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Three Brisbane suburbs vote to go coal dust free for the sake of their health

Three Brisbane suburbs have now voted to go coal dust free with Corinda this week joining Wynnum and Morningside.

Corinda residents attended a community health meeting on Wednesday at St John’s Lutheran Church. They voted unanimously to demand coal wagons and coal stockpiles be covered so their suburb and others can be coal dust free.

Residents are demanding to be coal dust free for the sake of their health and to stop the dust covering their homes and businesses.

The community meeting was organised by Clean Air Queensland (CAQ) and Friends of the Earth (FoE). Karin English from the Queensland Children's Medical Research and Institute (QCMRI) and CAQ campaigner, Michael Kane addressed the gathering.

Ms English spoke about the health effects of particulate pollution, including coal dust and answered questions from concerned locals about the likely impacts of 140,000 uncovered coal wagons passing close to their homes every year.

She warned residents that particulate pollution is a ‘class one carcinogen’ and that dust from uncovered coal wagons and stockpiles could severely impact people of all ages.

"Coal dust has health impacts at every stage of life," she said. "We know that people exposed to coal dust suffer from increased respiratory problems such as asthma and there is no safe level of exposure.”

Mr Kane said more people in Australia died from exposure to particulate pollution than car accidents and there was “overwhelming support” for coal wagons and stockpiles to be covered.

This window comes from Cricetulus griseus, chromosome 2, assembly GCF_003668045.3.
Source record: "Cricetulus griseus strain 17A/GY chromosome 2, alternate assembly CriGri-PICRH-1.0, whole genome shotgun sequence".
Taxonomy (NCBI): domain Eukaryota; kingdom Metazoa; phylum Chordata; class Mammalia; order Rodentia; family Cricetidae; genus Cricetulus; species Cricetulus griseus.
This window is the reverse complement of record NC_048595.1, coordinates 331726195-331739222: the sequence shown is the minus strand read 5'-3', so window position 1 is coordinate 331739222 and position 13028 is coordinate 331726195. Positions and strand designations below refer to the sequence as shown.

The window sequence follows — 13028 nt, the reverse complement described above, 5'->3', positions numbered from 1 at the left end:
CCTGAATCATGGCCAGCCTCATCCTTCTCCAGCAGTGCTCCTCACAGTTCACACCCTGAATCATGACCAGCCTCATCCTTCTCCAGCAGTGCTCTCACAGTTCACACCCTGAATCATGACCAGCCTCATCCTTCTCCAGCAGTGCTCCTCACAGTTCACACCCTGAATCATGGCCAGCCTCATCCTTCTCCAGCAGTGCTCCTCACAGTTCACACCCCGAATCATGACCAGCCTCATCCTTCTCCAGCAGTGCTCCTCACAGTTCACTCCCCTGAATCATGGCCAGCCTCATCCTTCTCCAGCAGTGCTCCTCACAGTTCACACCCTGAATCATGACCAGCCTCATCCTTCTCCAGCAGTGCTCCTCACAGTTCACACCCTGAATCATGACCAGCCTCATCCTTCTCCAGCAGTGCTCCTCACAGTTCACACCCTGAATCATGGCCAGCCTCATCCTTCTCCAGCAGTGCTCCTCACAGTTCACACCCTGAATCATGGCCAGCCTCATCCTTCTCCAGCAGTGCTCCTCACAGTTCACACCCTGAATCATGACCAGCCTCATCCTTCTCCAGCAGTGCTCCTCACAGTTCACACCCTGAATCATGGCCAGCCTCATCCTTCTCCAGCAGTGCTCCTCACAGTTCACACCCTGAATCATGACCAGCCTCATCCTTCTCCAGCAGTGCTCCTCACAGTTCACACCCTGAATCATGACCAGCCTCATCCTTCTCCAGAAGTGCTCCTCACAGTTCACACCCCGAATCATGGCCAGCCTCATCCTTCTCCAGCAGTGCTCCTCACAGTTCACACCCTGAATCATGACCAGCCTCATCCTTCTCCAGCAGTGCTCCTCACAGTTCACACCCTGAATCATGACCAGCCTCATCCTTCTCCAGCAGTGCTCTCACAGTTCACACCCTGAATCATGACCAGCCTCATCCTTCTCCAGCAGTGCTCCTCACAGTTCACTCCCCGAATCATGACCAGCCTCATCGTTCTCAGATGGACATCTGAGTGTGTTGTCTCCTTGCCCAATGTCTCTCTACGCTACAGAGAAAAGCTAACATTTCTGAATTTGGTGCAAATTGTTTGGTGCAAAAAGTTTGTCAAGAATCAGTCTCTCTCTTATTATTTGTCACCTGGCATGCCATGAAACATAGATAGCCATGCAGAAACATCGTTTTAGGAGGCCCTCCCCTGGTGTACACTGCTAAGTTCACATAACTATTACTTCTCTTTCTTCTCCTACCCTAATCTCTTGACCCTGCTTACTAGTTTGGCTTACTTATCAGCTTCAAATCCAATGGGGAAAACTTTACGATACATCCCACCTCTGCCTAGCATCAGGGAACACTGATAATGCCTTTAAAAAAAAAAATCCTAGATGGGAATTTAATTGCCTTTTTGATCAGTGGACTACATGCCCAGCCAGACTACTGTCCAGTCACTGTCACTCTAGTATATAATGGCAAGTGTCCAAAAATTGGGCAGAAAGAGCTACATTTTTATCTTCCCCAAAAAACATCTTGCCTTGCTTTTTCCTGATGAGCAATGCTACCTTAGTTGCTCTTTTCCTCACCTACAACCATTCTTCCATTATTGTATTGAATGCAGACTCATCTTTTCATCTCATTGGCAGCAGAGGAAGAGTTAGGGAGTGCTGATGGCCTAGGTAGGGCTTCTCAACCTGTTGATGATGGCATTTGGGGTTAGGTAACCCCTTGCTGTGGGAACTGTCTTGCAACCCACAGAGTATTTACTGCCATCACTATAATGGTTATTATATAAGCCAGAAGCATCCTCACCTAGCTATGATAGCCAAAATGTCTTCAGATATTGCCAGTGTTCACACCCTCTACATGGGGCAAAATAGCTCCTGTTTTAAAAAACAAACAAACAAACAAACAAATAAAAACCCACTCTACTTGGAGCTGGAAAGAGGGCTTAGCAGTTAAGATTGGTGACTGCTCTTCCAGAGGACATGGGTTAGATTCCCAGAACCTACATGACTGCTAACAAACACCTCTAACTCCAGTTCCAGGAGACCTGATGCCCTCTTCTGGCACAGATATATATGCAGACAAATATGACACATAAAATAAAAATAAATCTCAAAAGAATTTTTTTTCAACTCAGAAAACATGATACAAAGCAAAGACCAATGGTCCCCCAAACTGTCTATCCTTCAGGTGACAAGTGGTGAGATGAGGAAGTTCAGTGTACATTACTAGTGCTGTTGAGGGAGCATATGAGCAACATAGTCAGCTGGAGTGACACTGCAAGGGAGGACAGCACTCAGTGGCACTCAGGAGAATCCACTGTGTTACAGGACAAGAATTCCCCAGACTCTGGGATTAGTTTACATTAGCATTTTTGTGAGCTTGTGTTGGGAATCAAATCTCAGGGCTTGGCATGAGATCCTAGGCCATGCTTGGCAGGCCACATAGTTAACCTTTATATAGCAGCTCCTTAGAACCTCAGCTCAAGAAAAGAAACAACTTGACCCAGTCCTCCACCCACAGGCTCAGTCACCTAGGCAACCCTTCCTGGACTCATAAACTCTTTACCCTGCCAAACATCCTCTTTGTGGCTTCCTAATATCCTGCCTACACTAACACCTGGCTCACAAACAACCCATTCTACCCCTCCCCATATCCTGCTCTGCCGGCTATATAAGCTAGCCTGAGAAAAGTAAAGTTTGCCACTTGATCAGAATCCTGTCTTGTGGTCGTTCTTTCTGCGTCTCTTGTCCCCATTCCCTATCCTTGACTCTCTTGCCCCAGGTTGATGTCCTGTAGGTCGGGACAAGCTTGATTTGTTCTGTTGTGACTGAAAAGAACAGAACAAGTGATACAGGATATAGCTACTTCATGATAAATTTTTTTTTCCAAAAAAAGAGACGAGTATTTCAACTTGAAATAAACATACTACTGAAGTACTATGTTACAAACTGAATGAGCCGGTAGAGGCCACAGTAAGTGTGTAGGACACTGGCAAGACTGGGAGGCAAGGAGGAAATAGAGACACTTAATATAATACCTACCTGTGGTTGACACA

Every year 3,500 uncovered coal trains carrying nine million tonnes of coal travel through 21 suburbs between Ipswich and Wynnum, including Corinda on their way to the Port of Brisbane. The State Government plans to increase this to 20 million tonnes a year with the expansion of the Acland coal mine, near Toowoomba and the many other mines planned in south-east Queensland.

Mr Kane has been monitoring coal dust levels along the train lines and has recorded levels higher than those recorded at Newcastle, Australia’s ‘coal capital’.

“The suburbs of Brisbane have already become part of a super coal highway without any public consultation or adequate concern for the health impacts of coal dust,” he said.

"We know that coal dust causes serious health problems yet the coal industry is allowed to continue its expansion into heavily populated centres in Queensland."

CAQ will continue the campaign in the South-East Queensland coal corridor with more public meetings planned for South Brisbane, Ipswich and Toowoomba soon.

Quote from Queensland Premier, Campbell Newman: "...I think there's a time in the not too distant future where the community will be right to start to demand the wagons are closed.” ABC radio, November 20, 2012

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